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A few weeks ago, the Department of Justice sent a letter to U. Sentencing Commission to declare its support for reducing sentences for drug and other offenses.The Bipartisan House Committee on the Judiciary Over-Criminalization Task Force held its first meeting in June.
In recent years, the rates of black women incarcerated has been going down while rates of incarceration for Hispanic and Latina women have been increasing. Roberts writes in The UCLA Law Review, “Mass imprisonment of blacks and Latinos allows the state to exert direct control over poorly educated, unskilled, and jobless people who have no place in the market economy because of racism.black women who lack adequate access to drug treatment are most vulnerable to the punitive approach.” Most arrested for drug violations will plead guilty regardless of actual guilt to avoid going to trial and getting one of those 5-10 year mandatory minimum sentences currently jacking up prison populations.There’s minimal legal aid for poor inmates, too, which is one of many reasons that guilty plea bargains concluded 97% of all federal cases in 2011, and that so many innocent poor women and women of color are locked up.Small involvement in the drug trade could land you in prison for many years, especially if you had a lousy court-appointed lawyer.Even if you had a great Legal Aid lawyer, he or she was guaranteed to have a staggering caseload and limited resources for your defense.Kerman makes friends relatively quickly, gets along with other inmates and doesn’t reveal her lesbian past to anybody.
Her life “on the outside” is stable and supportive: she’s got loving parents, her relationship with Larry is established and he’s gainfully employed, she’s got a job waiting for her on release, and her extensive circle of friends visit regularly and mail her packages, letters and books.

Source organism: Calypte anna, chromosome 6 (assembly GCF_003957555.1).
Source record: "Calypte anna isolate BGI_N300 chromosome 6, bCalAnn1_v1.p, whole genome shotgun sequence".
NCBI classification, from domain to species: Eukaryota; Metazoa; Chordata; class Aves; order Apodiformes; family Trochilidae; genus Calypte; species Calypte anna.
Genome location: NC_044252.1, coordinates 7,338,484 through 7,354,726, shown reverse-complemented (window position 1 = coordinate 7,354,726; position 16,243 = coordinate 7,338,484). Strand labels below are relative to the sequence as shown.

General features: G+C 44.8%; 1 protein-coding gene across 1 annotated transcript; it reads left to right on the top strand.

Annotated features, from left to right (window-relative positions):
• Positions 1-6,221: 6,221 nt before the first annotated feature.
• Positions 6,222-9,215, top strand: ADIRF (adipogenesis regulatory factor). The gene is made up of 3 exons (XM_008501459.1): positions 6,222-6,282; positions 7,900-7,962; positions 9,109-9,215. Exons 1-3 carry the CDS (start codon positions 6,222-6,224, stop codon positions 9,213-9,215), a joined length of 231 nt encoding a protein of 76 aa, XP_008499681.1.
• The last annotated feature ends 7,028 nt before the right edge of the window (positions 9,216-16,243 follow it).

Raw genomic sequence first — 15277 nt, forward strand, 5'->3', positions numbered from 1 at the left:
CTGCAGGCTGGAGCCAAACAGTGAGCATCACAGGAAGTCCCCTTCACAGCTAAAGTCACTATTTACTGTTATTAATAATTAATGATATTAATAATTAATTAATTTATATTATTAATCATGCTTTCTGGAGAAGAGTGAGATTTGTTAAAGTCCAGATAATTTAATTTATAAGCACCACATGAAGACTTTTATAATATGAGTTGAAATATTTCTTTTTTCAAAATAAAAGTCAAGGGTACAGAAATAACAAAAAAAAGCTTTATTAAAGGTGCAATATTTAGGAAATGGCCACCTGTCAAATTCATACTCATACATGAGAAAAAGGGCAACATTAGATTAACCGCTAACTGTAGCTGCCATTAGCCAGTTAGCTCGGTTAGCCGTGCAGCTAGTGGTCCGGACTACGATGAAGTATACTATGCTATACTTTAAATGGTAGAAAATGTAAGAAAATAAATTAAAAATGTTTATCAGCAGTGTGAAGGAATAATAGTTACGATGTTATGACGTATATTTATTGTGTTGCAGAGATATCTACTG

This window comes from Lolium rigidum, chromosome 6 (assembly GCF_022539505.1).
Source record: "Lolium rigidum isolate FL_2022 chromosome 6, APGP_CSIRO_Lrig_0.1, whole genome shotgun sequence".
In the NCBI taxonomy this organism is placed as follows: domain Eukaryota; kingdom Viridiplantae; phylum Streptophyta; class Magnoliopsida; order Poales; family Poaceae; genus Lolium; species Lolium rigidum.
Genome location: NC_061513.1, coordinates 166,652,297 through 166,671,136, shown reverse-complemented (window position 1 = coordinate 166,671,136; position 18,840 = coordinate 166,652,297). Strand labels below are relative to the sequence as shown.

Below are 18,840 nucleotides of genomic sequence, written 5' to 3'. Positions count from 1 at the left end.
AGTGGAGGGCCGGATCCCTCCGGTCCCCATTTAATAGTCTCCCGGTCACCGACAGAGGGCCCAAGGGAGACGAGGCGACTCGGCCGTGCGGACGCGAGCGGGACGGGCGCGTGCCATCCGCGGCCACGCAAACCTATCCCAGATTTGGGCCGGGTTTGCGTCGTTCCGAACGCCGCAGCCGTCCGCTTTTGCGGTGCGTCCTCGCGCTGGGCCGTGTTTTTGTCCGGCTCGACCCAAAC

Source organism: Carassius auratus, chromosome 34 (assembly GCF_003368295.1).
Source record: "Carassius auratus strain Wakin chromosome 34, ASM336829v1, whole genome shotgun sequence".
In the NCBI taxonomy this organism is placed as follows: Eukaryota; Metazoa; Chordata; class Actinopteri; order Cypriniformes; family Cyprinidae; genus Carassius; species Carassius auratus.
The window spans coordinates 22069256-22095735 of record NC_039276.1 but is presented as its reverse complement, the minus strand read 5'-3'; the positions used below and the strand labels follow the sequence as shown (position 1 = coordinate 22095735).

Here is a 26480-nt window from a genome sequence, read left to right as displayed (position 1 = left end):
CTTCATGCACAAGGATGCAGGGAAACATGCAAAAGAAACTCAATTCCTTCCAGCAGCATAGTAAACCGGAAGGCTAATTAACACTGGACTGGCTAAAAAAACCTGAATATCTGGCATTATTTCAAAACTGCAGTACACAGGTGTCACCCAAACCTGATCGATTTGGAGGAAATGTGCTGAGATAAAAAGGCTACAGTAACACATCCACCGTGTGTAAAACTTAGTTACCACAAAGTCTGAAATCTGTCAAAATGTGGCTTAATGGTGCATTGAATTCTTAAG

It was hard for me to believe that the nature of our crimes was what accounted for my fifteen-month sentence versus some of my neighbors much lengthier ones.
I had my fantastic private attorney and a country-club suit to go with my blond bob.
debuted at a perfect time for numerous reasons — like that we were starving, really, for a racially diverse female-driven show unafraid to tackle queer and transgender narratives. is home to 5% of the world’s population and 25% of the world’s prison inmates and women are this country’s fastest-growing prison population. The pain of family visits.” Also: In this article I will look at how the stories from the movie compare to the memoir, and what both can teach us about women in America’s federal prisons.
But the timing is particularly perfect politically, because now more than ever the shameful, counterproductive, racially biased and monumentally expensive criminal justice system deserves national interrogation, and this show could potentially help move that conversation forward. It’s historically been difficult to generate activist attention around criminal justice reform, but increasing media attention could add more hearts/minds/bodies to the thousands who’ve been battling these issues tirelessly for years, like The Sentencing Project, The Women’s Prison Association, Families Against Mandatory Minimums and The ACLU. The hidden likenesses between the guards and prisoners. If you plan on reading the memoir, don’t read this article, because it’s chock-full of spoilers!
Two-thirds of female inmates are non-violent offenders like Piper, who pleaded guilty in exchange for a reduced 15-month sentence.